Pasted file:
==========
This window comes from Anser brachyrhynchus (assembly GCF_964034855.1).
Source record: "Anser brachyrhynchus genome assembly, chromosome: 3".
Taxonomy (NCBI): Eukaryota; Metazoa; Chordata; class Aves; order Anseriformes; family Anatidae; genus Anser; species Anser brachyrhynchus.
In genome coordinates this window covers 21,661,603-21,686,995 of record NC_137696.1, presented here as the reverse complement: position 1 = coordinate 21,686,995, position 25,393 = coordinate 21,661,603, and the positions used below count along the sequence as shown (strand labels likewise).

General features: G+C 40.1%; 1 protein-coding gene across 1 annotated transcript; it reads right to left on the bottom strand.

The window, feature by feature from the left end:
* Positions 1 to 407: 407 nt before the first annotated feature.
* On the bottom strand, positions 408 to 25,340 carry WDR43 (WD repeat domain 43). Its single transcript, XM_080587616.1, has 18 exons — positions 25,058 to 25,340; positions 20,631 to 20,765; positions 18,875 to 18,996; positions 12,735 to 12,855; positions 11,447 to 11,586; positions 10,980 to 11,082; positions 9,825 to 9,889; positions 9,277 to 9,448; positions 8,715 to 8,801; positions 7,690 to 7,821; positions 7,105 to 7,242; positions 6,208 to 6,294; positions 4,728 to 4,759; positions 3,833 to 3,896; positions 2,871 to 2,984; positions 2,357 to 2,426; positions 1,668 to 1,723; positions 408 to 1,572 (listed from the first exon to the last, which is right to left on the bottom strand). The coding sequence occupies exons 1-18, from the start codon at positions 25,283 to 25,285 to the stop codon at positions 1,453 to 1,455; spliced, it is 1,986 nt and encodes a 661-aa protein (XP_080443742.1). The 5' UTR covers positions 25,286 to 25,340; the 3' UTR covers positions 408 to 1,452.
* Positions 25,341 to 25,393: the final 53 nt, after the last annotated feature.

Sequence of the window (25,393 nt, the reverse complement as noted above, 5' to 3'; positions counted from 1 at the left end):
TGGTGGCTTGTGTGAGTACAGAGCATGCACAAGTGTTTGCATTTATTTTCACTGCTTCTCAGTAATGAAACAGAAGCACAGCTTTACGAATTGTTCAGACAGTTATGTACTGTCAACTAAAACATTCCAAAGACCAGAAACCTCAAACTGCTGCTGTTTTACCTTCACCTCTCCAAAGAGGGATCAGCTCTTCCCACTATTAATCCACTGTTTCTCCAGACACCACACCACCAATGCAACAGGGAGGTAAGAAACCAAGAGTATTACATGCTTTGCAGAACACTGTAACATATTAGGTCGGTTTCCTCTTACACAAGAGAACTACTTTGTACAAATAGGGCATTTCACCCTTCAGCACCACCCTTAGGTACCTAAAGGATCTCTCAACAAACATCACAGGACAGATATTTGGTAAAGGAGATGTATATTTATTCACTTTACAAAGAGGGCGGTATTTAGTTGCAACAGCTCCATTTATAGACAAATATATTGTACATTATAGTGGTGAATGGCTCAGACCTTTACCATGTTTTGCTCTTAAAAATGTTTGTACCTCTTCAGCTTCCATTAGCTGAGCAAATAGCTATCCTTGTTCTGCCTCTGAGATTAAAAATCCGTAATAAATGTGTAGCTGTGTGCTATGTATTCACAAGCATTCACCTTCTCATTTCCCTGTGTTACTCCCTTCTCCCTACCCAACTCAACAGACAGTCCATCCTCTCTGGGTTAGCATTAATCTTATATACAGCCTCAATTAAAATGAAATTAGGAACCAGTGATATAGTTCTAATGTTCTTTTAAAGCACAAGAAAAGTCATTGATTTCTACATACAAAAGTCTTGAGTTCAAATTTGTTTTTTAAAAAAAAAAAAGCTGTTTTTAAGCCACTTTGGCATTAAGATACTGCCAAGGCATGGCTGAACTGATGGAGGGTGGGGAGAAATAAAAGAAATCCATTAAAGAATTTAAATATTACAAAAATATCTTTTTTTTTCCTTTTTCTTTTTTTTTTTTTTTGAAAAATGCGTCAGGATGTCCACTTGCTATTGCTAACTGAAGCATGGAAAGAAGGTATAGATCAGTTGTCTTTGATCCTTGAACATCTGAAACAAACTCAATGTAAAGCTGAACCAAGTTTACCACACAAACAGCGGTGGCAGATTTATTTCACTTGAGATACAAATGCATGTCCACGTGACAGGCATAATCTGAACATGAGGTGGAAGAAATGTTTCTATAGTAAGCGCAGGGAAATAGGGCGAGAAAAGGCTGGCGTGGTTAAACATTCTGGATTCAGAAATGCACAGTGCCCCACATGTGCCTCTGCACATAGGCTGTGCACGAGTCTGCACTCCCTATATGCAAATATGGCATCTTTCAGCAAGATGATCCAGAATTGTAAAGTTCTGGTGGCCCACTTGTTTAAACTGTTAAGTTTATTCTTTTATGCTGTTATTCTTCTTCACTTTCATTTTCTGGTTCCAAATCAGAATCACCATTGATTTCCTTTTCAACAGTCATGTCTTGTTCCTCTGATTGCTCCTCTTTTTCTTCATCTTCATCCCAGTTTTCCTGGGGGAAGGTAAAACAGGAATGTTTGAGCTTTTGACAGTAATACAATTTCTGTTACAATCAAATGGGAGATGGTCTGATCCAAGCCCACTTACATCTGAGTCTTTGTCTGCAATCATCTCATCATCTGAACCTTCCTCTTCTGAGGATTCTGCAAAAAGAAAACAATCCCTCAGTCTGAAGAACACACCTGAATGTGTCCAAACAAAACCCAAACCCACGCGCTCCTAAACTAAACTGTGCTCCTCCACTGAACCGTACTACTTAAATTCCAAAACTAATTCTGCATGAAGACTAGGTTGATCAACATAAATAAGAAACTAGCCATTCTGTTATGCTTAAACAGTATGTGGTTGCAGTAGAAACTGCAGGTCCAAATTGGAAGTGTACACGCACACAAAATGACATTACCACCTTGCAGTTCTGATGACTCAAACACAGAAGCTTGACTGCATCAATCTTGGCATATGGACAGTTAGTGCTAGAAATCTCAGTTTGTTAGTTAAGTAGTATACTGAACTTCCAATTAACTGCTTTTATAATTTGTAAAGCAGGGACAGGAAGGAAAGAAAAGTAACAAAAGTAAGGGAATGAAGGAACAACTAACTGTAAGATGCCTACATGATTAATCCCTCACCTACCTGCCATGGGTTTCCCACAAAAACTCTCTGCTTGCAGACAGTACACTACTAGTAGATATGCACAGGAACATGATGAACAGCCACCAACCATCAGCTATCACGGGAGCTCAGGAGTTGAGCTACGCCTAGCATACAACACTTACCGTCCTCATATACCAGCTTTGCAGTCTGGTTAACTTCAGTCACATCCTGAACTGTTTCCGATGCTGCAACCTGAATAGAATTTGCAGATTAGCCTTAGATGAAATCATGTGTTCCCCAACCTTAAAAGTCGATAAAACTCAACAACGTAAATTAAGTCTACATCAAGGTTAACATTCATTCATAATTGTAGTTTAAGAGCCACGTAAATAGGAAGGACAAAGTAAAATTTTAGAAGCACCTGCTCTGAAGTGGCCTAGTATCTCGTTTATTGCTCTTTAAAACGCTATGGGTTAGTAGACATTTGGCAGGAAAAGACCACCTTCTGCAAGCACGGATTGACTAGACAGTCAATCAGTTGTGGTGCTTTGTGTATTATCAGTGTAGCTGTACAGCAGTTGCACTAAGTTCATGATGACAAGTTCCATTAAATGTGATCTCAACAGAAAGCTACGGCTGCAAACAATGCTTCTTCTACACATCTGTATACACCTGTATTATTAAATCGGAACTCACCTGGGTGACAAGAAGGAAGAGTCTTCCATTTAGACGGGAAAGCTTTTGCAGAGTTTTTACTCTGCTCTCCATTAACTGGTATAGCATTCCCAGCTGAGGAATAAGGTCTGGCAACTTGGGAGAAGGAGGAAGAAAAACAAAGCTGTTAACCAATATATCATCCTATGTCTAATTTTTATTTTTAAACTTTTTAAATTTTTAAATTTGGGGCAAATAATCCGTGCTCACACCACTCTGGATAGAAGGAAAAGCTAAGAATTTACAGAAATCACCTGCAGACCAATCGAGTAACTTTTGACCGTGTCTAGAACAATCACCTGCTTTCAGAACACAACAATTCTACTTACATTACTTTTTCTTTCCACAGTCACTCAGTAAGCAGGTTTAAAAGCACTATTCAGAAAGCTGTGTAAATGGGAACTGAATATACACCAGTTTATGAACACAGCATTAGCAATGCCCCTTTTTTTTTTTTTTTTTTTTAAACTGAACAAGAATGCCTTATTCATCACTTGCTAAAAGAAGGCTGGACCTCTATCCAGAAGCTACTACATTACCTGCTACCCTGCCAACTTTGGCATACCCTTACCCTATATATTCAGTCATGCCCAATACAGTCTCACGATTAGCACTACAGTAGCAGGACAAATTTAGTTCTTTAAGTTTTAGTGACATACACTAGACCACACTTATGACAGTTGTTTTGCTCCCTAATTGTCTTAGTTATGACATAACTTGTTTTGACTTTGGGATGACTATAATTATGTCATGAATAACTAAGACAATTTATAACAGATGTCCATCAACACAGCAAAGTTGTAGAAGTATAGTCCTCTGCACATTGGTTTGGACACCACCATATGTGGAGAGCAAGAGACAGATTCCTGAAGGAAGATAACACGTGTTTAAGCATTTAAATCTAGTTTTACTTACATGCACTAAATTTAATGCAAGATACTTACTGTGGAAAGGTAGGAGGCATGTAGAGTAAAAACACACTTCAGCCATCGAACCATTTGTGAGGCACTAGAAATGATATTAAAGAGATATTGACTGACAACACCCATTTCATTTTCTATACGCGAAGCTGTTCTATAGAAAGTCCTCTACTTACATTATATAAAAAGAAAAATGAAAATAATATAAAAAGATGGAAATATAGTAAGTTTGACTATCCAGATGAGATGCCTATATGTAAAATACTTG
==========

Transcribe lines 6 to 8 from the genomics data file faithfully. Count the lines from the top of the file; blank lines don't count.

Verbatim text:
The window, feature by feature from the left end:
* Positions 1 to 407: 407 nt before the first annotated feature.
* On the bottom strand, positions 408 to 25,340 carry WDR43 (WD repeat domain 43). Its single transcript, XM_080587616.1, has 18 exons — positions 25,058 to 25,340; positions 20,631 to 20,765; positions 18,875 to 18,996; positions 12,735 to 12,855; positions 11,447 to 11,586; positions 10,980 to 11,082; positions 9,825 to 9,889; positions 9,277 to 9,448; positions 8,715 to 8,801; positions 7,690 to 7,821; positions 7,105 to 7,242; positions 6,208 to 6,294; positions 4,728 to 4,759; positions 3,833 to 3,896; positions 2,871 to 2,984; positions 2,357 to 2,426; positions 1,668 to 1,723; positions 408 to 1,572 (listed from the first exon to the last, which is right to left on the bottom strand). The coding sequence occupies exons 1-18, from the start codon at positions 25,283 to 25,285 to the stop codon at positions 1,453 to 1,455; spliced, it is 1,986 nt and encodes a 661-aa protein (XP_080443742.1). The 5' UTR covers positions 25,286 to 25,340; the 3' UTR covers positions 408 to 1,452.